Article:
WisdomRanch – The Highly Sensitive Person. A great book that explains the benefits of being a high-sensitive or empath.
Dr. Thomas Maples – Very monistic in the dialectic presented. This consciousness is common in Eastern traditions but unfortunately not common in traditional Western academic studies. Thank you!
Janamariaart – He found me! I am moved by Lucid Being as I hope you are. His blogs have given me what I couldn’t find on my own – a way to tell others a personal story that will not confuse the reader. A book that I’ve wanted to write, but didn’t know how. I have to get over the idea that it is egotistical to write something such as this. I can only hope I have the strength to write it in a “lucid” way…
Janamariaart – I’ve been thinking of ways in which to write a book that people will be able to understand. You’re post may have been the type of information that can help me develop my story finally. Thank you for following mine and i’m following you. I love this type of stuff that no one talks about anymore. Thank you!
FroZzen – A good reminder of Socrates’ invitation to us to think, reason, doubt, and discuss, which happens in dialogue. As far as I remember from other sources, the phrase went something along the lines of: I know that alone/on my own I know nothing, i.e. teaching and knowledge are the result of applying logic, musing upon the world, and yes all this while having long strolls under the Greek sun hanging around with guys like Plato 🙂 I like your space.
LauraSharp – Perfect irony! I love it! Thanks for the reminder.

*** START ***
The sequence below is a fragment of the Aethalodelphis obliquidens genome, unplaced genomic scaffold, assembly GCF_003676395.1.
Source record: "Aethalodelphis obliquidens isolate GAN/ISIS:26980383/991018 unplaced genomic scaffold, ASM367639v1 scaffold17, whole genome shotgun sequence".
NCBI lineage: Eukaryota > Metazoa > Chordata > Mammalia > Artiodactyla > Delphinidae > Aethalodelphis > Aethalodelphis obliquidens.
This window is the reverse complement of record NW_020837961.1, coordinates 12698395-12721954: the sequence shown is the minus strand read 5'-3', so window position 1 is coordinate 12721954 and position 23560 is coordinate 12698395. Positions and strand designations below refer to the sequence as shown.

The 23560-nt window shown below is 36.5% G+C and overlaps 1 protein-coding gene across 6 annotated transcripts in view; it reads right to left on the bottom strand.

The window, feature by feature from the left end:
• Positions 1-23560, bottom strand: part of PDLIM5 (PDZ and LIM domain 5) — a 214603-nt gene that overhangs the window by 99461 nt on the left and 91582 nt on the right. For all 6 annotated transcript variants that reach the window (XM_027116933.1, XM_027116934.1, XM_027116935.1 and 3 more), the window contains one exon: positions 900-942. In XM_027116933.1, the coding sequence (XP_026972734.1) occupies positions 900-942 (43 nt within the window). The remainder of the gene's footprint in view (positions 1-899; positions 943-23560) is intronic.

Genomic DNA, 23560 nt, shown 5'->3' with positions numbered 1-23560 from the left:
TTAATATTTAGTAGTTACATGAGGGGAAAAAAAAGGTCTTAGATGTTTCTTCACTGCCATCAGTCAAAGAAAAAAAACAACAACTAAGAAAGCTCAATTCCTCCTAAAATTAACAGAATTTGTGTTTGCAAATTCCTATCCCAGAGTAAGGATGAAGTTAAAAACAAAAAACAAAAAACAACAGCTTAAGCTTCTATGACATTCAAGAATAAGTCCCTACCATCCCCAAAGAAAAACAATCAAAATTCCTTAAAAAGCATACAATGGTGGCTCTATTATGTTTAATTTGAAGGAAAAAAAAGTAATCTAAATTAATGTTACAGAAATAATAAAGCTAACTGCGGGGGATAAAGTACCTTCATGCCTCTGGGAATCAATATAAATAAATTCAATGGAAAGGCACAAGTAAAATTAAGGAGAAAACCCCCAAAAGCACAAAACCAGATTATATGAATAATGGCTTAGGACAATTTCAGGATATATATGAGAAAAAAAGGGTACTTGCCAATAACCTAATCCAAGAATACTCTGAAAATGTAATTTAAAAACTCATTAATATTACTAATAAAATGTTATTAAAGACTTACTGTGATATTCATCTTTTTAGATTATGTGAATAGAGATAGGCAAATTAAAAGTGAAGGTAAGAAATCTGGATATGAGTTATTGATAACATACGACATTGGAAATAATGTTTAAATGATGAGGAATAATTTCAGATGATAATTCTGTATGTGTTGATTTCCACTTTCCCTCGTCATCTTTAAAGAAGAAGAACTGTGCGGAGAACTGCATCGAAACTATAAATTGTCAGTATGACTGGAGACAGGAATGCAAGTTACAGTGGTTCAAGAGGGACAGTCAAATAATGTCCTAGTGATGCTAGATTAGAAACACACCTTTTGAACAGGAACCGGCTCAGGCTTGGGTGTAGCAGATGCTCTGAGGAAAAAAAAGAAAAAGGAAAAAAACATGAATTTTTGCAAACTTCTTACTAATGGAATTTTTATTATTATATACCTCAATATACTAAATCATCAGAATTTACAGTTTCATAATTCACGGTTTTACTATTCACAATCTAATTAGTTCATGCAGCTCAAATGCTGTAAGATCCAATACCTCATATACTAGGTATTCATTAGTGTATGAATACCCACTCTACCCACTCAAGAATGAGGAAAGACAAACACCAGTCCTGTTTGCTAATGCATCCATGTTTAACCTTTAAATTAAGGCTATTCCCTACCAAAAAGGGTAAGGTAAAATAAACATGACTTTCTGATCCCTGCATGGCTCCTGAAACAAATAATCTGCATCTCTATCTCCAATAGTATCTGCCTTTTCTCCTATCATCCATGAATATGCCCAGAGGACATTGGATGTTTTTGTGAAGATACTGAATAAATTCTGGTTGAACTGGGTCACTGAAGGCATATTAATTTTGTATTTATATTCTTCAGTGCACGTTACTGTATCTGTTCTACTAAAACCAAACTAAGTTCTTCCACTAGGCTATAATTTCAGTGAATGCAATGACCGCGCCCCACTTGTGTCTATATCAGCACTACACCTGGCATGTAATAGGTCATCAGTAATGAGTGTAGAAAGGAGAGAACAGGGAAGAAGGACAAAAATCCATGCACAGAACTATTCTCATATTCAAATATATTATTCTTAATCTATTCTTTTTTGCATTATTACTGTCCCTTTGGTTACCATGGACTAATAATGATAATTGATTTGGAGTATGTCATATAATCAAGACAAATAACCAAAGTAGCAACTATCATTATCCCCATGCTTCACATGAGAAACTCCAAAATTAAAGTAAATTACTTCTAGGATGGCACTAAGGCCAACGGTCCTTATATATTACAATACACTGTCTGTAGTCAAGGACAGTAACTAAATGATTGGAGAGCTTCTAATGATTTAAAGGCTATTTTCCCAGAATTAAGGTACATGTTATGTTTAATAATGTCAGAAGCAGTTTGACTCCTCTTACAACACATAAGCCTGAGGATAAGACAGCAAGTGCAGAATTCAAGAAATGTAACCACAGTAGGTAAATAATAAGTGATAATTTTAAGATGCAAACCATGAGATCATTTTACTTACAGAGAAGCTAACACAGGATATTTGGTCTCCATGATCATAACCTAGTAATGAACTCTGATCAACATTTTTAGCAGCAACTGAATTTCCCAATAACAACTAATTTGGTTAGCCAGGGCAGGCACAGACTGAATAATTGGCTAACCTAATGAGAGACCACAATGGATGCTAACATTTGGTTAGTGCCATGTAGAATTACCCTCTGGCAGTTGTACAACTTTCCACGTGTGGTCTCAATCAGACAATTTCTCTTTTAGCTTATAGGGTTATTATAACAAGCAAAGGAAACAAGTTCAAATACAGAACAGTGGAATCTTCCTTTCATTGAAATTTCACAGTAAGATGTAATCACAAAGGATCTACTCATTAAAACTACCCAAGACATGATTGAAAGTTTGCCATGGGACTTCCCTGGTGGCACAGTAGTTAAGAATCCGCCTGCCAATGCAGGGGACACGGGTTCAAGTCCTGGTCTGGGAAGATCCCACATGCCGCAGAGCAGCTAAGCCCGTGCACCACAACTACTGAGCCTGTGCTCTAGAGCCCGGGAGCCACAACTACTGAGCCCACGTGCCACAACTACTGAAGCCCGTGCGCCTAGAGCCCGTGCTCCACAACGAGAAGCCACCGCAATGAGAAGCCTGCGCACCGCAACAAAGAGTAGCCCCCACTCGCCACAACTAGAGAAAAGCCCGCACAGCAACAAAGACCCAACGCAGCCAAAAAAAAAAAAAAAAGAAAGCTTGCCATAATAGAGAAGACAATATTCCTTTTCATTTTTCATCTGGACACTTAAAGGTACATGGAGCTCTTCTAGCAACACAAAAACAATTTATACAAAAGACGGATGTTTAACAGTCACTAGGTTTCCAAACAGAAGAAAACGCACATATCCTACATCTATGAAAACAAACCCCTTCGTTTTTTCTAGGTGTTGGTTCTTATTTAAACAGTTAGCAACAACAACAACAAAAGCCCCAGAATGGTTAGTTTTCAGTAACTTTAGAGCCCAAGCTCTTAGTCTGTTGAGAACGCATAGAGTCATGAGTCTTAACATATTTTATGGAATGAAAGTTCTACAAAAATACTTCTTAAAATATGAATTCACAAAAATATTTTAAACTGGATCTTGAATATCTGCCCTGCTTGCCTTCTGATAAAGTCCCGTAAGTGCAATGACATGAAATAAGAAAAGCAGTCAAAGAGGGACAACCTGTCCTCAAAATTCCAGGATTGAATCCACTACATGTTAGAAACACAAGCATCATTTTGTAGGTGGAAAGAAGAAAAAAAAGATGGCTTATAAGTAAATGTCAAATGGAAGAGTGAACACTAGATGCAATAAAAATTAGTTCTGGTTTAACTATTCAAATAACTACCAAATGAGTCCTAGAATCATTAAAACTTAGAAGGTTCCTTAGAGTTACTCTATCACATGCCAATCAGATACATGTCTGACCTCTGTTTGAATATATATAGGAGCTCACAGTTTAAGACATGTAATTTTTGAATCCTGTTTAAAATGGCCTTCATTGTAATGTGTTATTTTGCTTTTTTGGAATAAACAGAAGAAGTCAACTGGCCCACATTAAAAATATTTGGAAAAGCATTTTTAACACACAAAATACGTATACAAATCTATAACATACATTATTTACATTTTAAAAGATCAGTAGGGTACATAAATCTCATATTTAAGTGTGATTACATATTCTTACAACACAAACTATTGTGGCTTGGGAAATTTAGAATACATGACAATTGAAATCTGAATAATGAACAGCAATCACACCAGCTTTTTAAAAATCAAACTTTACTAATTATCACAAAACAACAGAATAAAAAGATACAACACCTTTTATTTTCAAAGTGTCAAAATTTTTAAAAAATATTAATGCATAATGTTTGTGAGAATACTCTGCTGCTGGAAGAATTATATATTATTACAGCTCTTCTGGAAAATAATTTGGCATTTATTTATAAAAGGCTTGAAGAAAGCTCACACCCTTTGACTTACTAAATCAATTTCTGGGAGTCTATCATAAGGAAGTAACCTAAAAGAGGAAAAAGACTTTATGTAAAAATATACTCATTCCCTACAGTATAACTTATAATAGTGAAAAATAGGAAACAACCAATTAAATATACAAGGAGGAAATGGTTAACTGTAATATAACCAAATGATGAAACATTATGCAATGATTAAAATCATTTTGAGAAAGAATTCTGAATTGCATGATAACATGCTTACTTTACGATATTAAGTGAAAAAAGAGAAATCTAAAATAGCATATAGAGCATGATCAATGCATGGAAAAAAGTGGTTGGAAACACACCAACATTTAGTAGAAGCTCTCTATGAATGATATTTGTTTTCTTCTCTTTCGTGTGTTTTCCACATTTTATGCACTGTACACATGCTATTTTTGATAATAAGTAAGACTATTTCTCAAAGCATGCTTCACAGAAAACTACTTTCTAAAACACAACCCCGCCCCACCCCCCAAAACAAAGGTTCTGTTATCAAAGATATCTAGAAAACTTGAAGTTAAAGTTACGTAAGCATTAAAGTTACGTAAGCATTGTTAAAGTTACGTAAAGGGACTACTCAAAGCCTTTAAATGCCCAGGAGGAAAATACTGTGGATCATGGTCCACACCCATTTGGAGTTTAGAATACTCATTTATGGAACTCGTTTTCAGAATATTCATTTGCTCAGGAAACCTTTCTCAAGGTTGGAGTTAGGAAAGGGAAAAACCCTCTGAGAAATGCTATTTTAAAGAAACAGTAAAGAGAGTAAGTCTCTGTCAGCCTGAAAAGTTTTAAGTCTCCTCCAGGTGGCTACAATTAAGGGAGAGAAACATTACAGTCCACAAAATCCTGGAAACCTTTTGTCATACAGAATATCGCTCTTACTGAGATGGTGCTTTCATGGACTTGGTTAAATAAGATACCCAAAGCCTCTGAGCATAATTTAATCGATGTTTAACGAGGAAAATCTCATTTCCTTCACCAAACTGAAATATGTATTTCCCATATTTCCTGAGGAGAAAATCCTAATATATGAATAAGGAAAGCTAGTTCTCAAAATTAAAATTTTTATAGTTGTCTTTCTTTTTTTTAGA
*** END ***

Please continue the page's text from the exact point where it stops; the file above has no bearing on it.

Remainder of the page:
Robyyn Gabel – Your title is very true. We know nothing. Yet, there is a part of us that knows this is not all there is. There is a part of us that yearns for the eternal. It sets us on a lifelong quest to know more. Never give up seeking. It is there. It has been studied and discovered there is one thing everyone who comes back from a near-death experience has learnt. We are here to help each other. Find the source of that love. 🙂
Malcolm Hunt – Love your post. It stimulates the thought juices.
Anne Copeland – I love your writing and I believe too that in saying that we do not know anything is what makes us intelligent. We learn to react to things we encounter in this life, and our reactions are based on however what we encounter effects us. So for example, if I say the word “tree,” your reality of “tree” may be very different indeed from mine. And even more interesting is our “knowing” of abstract words such as love, hate, etc. There is a good basis for what you are saying. As leresidue noted too, a lot of what we “know” if not perhaps almost everything, comes to us secondhand. Very interesting, and I like this. I studied something along these lines many a year ago too. Thank you kindly.
Raunaksarada123 – Really appreciate your efforts.
Monica – That’s a different side to Socrates than I’m used to seeing. Thanks.
Writtencasey – Dig it so much. The title is lovely. The pictures are particularly intriquing. Love the historical throwbacks. Cheers to your writing style.
Neal Hanson – Somehow you seem to know exactly what I’m thinking on. Your posts are always directly correlated to my daily experiences. Interesting to say the least.
Creative Director – Your mind is amazing. My gosh. Thank you for sharing with me. I see you.
Temperate5Kat – Thank you for taking the time to share these ideas.
Great inspirational article. I just so happen to have mine with me today and felt compelled to share a link to this article and a thought or two on my experiences with crystals.
The Mush From The Hill – This is fascinating stuff. It’s been a long time since I was able to do this but this article brings it all back to me. I must try again. Thank you.
RiseMyVibe – This is so magical ☺️
Olga – Very interesting article. The four different aspect of deja vu was new to me. Wonderful read, Ash. 🙂
Ash D. Solomon – Thanks for all the kind comments on Lucid Being